OPINION: Make an effort to pronounce people’s names correctly

Drawing of a name tag with the correct pronunciation of a name, in front of discarded name tags with incorrect spellings of that name.
(Jadyn Lee • The Student Life)

I remember when my volleyball teammates would greet me with, “Hi Michelle!” upon my entrance to the gym. I had given up on correcting them on the pronunciation of my name, “Mishaal,” because I didn’t have the energy anymore. I always felt guilty when my parents would overhear my teammates calling me by the wrong name, because I did not want them to think I was embarrassed by its actual pronunciation.

Pronouncing people’s names correctly can often seem unimportant, but it is crucial to make an effort to do so out of basic respect for their unique identity. People’s names can carry cultural, personal or familial importance, and attempting to say them properly shows that you value their presence. Even though my name doesn’t carry especially great importance to me, I wish I had corrected people earlier as a way of standing up for myself.

Names on their own are very important for day-to-day interactions. The most respectful way of calling out to someone is to use their name, and most people appreciate it when their name is used in conversations. It is imperative to focus on saying people’s names correctly because names have a profound impact on respectful social interactions.

More specifically, names often have links to one’s cultural identity, which makes it of utmost importance to pronounce them properly. For example, in Inuit culture, names are passed down through generations to honor each person who previously held that name. Names connect the past and the present, and they link generations together. Saying someone’s name correctly not only shows respect for the person you are speaking to, but also properly acknowledges their family and culture.

Outside of specific cultures, many parents name their children after late family members to commemorate their life and legacy. It is our collective responsibility to make an effort to pronounce these meaningful names correctly as a sign of respect for people within our community.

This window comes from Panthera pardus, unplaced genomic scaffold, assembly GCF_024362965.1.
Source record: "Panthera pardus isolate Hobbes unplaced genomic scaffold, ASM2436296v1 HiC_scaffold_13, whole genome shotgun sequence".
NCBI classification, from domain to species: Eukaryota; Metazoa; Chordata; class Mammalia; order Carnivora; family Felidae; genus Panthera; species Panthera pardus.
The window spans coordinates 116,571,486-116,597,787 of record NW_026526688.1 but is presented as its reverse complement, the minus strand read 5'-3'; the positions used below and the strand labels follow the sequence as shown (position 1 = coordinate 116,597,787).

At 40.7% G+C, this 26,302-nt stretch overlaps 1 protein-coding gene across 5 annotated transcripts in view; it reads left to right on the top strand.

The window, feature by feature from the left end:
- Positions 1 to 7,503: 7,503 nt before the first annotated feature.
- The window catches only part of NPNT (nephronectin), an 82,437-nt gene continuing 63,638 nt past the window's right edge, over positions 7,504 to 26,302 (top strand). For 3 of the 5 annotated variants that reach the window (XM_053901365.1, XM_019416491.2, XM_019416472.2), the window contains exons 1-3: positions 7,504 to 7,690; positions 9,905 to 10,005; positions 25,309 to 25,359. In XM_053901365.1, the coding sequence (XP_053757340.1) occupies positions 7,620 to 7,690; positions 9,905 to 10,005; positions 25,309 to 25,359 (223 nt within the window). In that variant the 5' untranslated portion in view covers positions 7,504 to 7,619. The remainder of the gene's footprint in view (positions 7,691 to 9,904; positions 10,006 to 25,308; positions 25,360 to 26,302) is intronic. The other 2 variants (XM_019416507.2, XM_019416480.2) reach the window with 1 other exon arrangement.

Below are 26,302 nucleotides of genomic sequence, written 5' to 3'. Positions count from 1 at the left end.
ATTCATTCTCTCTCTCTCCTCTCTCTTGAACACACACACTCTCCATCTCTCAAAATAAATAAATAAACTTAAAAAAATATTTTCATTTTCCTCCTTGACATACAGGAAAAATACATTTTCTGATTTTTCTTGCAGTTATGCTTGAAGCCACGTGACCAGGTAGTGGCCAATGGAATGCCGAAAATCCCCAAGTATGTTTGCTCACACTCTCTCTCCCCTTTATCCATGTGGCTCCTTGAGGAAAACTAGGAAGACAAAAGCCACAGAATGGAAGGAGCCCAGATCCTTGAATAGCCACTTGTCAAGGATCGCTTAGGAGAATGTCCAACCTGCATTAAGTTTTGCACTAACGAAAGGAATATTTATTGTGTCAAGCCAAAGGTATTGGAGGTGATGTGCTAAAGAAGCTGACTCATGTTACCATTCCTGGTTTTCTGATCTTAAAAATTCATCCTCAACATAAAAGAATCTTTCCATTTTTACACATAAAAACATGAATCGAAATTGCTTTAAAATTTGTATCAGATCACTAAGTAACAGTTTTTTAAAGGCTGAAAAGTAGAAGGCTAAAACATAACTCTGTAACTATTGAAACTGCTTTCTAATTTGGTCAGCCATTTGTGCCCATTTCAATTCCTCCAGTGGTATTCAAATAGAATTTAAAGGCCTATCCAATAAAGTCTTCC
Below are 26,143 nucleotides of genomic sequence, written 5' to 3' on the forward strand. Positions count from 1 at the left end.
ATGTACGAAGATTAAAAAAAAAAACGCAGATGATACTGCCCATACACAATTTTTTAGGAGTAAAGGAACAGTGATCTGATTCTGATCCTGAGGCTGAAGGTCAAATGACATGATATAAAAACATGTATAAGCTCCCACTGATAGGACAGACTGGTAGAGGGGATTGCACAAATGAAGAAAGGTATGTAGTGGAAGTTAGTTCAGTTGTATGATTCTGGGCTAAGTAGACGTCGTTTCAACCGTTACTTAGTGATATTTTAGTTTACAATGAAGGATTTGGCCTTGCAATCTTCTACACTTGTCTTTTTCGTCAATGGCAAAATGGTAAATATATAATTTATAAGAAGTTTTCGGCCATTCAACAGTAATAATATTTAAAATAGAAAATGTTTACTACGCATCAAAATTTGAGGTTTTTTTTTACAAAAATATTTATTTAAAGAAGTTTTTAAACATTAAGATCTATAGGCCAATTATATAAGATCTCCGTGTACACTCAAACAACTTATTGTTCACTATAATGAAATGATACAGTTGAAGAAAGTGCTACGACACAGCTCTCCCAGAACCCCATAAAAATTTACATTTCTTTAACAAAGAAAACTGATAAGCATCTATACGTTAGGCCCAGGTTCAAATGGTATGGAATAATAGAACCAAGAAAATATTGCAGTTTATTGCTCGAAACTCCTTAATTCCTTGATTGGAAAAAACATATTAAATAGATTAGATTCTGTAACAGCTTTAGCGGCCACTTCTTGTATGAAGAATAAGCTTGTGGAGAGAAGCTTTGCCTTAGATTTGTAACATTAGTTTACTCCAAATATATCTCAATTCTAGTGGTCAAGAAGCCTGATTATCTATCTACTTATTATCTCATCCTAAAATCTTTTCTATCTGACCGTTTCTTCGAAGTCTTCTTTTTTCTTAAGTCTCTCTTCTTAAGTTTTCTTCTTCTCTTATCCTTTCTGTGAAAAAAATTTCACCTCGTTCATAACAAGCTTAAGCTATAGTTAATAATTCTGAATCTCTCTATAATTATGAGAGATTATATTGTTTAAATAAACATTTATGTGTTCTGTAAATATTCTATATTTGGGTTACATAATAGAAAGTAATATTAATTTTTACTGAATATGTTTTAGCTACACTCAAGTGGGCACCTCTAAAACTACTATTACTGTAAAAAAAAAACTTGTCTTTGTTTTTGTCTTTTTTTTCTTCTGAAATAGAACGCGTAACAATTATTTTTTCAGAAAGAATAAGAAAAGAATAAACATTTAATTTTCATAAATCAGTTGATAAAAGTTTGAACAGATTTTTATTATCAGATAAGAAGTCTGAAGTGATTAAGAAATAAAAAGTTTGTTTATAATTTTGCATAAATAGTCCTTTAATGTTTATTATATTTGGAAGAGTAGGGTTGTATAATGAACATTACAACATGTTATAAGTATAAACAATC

Even if someone doesn’t have a cultural or familial connection to their name, simply having a personal connection to it warrants a proper pronunciation. Some people change their name to one that better suits their identity, and remembering it correctly can help them feel validated and included.

It can feel daunting to have to keep correcting people on the pronunciation of your name. But, it is important to remember that their constant inability to say your name properly is a poor reflection on them, not you. Don’t give people the satisfaction of thinking they said your name correctly. Stand up for yourself and correct people when they say your name wrong.

For students who have just started college, I understand that remembering every single person’s name can be difficult. Though, by simply asking, “Remind me of your name again?” you are not assuming a pronunciation of their name, and you also sound polite. If you feel uncertain about how to pronounce someone’s name, do not “give it your best shot.” It is much better to ask for their name again than to butcher it completely.

If you do end up being corrected for an accidental mispronunciation a few times, don’t take it as a harsh criticism. People have a right to stand up for themselves and tell others when they have made a mistake. The goal is not to villainize one another.

If your name is mispronounced, remember that correcting people is not a sign of over-sensitivity, but of power. You are not correcting people simply because their incorrect pronunciation hurts your feelings; you are taking ownership of your name and holding people accountable for saying your name properly in the future. It is through this accountability that we can create a more respectful community that is comfortable for everyone.

It is my hope that everyone who has been called by some incorrect variation of their actual name works to correct the people around them. You deserve to be referred to by your desired name — don’t let anyone convince you otherwise. 

Mishaal Ijaz SC ’24 is from San Diego, California. She likes to learn the meanings behind names.

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